LINK BETWEEN NUCLEAR TESTING AND NEW START AGREEMENT
News broke last month that in a meeting, senior national security officials discussed conducting an explosive nuclear test at a site in Nevada for the first time since 1992. The test would reportedly be a political move to persuade China to join arms control negotiations with the United States and Russia. The Trump Administration has long made clear its desire to create a new trilateral arms control agreement that would replace the bilateral New Strategic Arms Reduction Treaty (New START) between the United States and Russia, which is set to expire in February if not extended.
Senior Policy Director and former State Department official Alexandra Bell spoke with The Christian Science Monitor extensively about what happens if the United States and Russia let arms control lapse. America’s NATO allies and partners have been clear, as the Center’s new infographic shows: they want New START extended. You can click on the image below to go to a web page listing each country’s thoughts on New START extension.
As a reminder, while conducting arms control discussions with China and all nuclear powers is a good idea for reducing the global nuclear stockpile and lowering nuclear risks, the United States and Russia have 90% of the world’s nuclear weapons. We cannot afford to gamble with an existing treaty in hopes of getting a better one. Talks between the United States and Russia are scheduled to take place on Monday; China has been invited but it is unclear whether they will attend.
Meanwhile, conducting an explosive nuclear test is a dangerous and unnecessary idea, but that hasn’t stopped a Senate panel from approving $10 million to prepare for testing “if necessary.” Bell told The Santa Fe New Mexican that renewed U.S. testing would likely lead to a testing race. The Salt Lake Tribune quotes Executive Director John Tierney: “It is beyond reckless to provoke a possible widespread return to explosive testing simply to make a political point. No one doubts the nuclear supremacy of the United States — least of all China.” Watch our new 59-second video to learn more, and be sure to share it on Facebook and Twitter.
RELATIONSHIP WITH IRAN LEAVES UNITED STATES INCREASINGLY ISOLATED
On May 27, the Trump Administration announced that it would block efforts by Russia, China and others to continue implementation of the Iran nuclear deal. The administration is essentially daring Iran to work toward nuclear weapons capability, writes Research Analyst Samuel Hickey. This week, European allies said they do not support the Trump Administration’s efforts to collapse the nuclear deal, leaving the United States increasingly isolated on the international stage.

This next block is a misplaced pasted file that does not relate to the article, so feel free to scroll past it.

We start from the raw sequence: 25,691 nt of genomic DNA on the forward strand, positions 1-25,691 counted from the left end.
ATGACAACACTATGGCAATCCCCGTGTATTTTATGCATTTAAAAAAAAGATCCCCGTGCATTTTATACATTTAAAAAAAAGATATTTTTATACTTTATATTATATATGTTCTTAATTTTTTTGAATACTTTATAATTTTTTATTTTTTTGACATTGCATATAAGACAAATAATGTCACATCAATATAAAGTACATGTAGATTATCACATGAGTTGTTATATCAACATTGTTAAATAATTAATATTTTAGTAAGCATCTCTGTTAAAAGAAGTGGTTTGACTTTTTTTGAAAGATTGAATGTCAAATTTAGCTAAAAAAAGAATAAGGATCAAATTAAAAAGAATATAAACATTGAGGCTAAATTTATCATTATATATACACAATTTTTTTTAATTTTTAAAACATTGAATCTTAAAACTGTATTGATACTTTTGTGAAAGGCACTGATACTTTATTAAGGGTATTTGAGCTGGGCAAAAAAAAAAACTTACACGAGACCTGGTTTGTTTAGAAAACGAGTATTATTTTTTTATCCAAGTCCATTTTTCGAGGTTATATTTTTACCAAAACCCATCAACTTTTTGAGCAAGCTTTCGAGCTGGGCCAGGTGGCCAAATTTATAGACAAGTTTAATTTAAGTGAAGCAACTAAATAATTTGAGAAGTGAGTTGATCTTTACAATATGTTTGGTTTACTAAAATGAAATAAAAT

Meanwhile, earlier this month, the International Atomic Energy Agency issued new reports on Iran’s nuclear program and nuclear deal compliance. As Hickey explains, while the nuclear deal had successfully blocked Iran’s path to a nuclear weapon, now two years since the United States’ withdrawal, Iran is clearly breaching the deal. Now, Iran’s “breakout time” — the time needed to accumulate enough materials for one nuclear weapon — has gone from the 12 months achieved under the Iran deal to now, less than four months.
WITHDRAWING FROM OPEN SKIES TREATY HURTS UNITED STATES AND ALLIES
The Trump Administration’s announcement last month that it would withdraw from the 34-country Open Skies Treaty that allows for mutually agreed-upon surveillance overflights proves it is “in the business of devaluing alliances and proving that America First is America alone,” Bell told The Nation. The United States takes far more advantage of this treaty than Russia, overflying Russia three times more than Russia overflies the United States. As Bell co-wrote in an op-ed in Responsible Statecraft, this treaty has for decades helped prevent miscalculations and misunderstandings that could have led to conflict. She spoke about this treaty withdrawal, the New START treaty, and other nuclear weapons issues on Australia’s Planet America.
‘Sea change:’ Advanced reactors spur look at recycling waste: Hickey tells E&E News about the proliferation concerns inherent in fuel reprocessing policy conversations.
U.S. seeks to base missiles in the Pacific. Some allies say no.: Bell told The Los Angeles Times that it’s “naive and dangerous” to discuss deploying missiles in the Pacific.